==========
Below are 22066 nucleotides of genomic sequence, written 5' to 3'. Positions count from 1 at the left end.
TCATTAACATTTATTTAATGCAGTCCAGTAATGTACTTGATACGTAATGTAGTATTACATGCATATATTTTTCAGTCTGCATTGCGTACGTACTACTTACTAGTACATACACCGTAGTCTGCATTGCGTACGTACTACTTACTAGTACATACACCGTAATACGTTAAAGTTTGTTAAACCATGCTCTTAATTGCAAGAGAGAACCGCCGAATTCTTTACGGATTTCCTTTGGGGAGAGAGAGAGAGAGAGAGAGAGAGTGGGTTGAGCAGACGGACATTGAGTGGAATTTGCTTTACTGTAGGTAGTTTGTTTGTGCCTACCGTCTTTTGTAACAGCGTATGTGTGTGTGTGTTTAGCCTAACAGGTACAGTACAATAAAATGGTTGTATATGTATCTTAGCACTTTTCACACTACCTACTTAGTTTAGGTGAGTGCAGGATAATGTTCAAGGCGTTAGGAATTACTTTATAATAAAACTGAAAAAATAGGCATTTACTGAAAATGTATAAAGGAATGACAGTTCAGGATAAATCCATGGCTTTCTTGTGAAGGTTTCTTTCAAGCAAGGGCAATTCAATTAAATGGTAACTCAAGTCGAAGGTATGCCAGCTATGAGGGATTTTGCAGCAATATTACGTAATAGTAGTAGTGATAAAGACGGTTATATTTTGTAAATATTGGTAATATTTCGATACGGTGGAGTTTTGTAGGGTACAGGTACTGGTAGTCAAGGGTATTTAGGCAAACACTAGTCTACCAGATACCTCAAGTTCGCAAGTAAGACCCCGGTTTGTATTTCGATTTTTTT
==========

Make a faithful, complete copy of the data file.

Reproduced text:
Below are 22066 nucleotides of genomic sequence, written 5' to 3'. Positions count from 1 at the left end.
TCATTAACATTTATTTAATGCAGTCCAGTAATGTACTTGATACGTAATGTAGTATTACATGCATATATTTTTCAGTCTGCATTGCGTACGTACTACTTACTAGTACATACACCGTAGTCTGCATTGCGTACGTACTACTTACTAGTACATACACCGTAATACGTTAAAGTTTGTTAAACCATGCTCTTAATTGCAAGAGAGAACCGCCGAATTCTTTACGGATTTCCTTTGGGGAGAGAGAGAGAGAGAGAGAGAGAGTGGGTTGAGCAGACGGACATTGAGTGGAATTTGCTTTACTGTAGGTAGTTTGTTTGTGCCTACCGTCTTTTGTAACAGCGTATGTGTGTGTGTGTTTAGCCTAACAGGTACAGTACAATAAAATGGTTGTATATGTATCTTAGCACTTTTCACACTACCTACTTAGTTTAGGTGAGTGCAGGATAATGTTCAAGGCGTTAGGAATTACTTTATAATAAAACTGAAAAAATAGGCATTTACTGAAAATGTATAAAGGAATGACAGTTCAGGATAAATCCATGGCTTTCTTGTGAAGGTTTCTTTCAAGCAAGGGCAATTCAATTAAATGGTAACTCAAGTCGAAGGTATGCCAGCTATGAGGGATTTTGCAGCAATATTACGTAATAGTAGTAGTGATAAAGACGGTTATATTTTGTAAATATTGGTAATATTTCGATACGGTGGAGTTTTGTAGGGTACAGGTACTGGTAGTCAAGGGTATTTAGGCAAACACTAGTCTACCAGATACCTCAAGTTCGCAAGTAAGACCCCGGTTTGTATTTCGATTTTTTT